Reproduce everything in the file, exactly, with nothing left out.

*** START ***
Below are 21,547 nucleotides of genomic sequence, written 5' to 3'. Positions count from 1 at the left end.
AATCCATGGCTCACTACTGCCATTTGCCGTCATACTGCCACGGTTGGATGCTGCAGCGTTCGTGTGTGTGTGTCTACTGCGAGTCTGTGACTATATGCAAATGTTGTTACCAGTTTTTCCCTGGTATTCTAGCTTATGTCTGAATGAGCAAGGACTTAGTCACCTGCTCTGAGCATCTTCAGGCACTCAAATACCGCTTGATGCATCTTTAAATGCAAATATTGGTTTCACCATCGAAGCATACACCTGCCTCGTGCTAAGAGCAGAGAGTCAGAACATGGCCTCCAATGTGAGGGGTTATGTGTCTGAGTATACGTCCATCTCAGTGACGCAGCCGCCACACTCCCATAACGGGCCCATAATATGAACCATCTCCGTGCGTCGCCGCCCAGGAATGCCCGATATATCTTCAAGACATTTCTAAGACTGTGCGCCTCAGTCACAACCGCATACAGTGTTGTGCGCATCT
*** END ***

Below are 21,547 nucleotides of genomic sequence, written 5' to 3'. Positions count from 1 at the left end.
AATCCATGGCTCACTACTGCCATTTGCCGTCATACTGCCACGGTTGGATGCTGCAGCGTTCGTGTGTGTGTGTCTACTGCGAGTCTGTGACTATATGCAAATGTTGTTACCAGTTTTTCCCTGGTATTCTAGCTTATGTCTGAATGAGCAAGGACTTAGTCACCTGCTCTGAGCATCTTCAGGCACTCAAATACCGCTTGATGCATCTTTAAATGCAAATATTGGTTTCACCATCGAAGCATACACCTGCCTCGTGCTAAGAGCAGAGAGTCAGAACATGGCCTCCAATGTGAGGGGTTATGTGTCTGAGTATACGTCCATCTCAGTGACGCAGCCGCCACACTCCCATAACGGGCCCATAATATGAACCATCTCCGTGCGTCGCCGCCCAGGAATGCCCGATATATCTTCAAGACATTTCTAAGACTGTGCGCCTCAGTCACAACCGCATACAGTGTTGTGCGCATCT